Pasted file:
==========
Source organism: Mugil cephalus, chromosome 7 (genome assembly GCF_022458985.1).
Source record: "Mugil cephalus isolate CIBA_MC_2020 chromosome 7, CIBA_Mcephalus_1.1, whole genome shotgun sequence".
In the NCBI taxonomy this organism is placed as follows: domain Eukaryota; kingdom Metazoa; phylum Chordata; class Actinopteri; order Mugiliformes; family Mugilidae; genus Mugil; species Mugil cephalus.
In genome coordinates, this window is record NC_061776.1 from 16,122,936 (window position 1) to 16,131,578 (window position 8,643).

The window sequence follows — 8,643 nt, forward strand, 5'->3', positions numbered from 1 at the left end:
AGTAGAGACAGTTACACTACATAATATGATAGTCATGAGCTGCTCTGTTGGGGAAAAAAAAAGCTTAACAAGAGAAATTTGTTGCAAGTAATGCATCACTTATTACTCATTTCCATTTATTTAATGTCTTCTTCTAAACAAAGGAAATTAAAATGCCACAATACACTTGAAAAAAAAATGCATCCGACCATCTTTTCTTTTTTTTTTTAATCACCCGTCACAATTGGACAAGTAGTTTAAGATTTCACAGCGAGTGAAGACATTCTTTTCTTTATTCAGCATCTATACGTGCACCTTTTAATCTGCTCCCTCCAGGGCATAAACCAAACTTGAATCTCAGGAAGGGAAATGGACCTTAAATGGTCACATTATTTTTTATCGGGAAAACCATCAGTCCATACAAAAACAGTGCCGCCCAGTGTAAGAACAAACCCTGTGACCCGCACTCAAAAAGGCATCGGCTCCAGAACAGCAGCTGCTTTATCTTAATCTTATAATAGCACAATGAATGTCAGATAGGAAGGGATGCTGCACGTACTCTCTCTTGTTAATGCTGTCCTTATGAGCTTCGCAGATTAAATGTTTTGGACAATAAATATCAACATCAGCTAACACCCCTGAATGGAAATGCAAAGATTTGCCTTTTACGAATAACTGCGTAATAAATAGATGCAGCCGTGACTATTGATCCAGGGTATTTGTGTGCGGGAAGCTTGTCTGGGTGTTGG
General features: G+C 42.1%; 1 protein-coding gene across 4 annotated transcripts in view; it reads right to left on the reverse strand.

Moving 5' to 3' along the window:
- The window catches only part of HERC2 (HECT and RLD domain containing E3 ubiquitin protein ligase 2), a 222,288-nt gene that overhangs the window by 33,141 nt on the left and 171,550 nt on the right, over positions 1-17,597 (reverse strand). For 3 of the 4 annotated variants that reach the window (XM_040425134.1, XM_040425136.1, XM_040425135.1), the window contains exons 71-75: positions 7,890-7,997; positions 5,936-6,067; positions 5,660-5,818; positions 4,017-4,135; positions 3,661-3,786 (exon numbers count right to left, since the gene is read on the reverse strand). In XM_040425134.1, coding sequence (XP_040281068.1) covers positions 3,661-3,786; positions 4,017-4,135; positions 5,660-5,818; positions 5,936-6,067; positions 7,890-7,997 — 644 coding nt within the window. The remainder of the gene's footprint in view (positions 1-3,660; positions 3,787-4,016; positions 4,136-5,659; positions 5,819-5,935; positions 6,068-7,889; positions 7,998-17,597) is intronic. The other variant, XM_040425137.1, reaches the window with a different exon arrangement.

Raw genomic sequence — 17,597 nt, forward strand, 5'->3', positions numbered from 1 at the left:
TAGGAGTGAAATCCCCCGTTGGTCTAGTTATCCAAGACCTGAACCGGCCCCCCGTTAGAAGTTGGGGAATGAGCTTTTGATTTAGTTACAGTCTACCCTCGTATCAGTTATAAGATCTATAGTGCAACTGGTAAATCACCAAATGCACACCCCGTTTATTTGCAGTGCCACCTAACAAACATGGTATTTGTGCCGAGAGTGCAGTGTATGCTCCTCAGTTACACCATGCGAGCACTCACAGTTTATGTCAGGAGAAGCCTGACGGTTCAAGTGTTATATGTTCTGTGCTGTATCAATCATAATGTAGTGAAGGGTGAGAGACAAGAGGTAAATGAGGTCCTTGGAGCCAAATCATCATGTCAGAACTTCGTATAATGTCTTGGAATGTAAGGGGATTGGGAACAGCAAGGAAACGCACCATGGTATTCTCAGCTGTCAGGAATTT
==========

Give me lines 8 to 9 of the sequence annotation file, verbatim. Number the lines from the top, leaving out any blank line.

Moving 5' to 3' along the window:
- The window catches only part of HERC2 (HECT and RLD domain containing E3 ubiquitin protein ligase 2), a 222,288-nt gene that overhangs the window by 33,141 nt on the left and 171,550 nt on the right, over positions 1-17,597 (reverse strand). For 3 of the 4 annotated variants that reach the window (XM_040425134.1, XM_040425136.1, XM_040425135.1), the window contains exons 71-75: positions 7,890-7,997; positions 5,936-6,067; positions 5,660-5,818; positions 4,017-4,135; positions 3,661-3,786 (exon numbers count right to left, since the gene is read on the reverse strand). In XM_040425134.1, coding sequence (XP_040281068.1) covers positions 3,661-3,786; positions 4,017-4,135; positions 5,660-5,818; positions 5,936-6,067; positions 7,890-7,997 — 644 coding nt within the window. The remainder of the gene's footprint in view (positions 1-3,660; positions 3,787-4,016; positions 4,136-5,659; positions 5,819-5,935; positions 6,068-7,889; positions 7,998-17,597) is intronic. The other variant, XM_040425137.1, reaches the window with a different exon arrangement.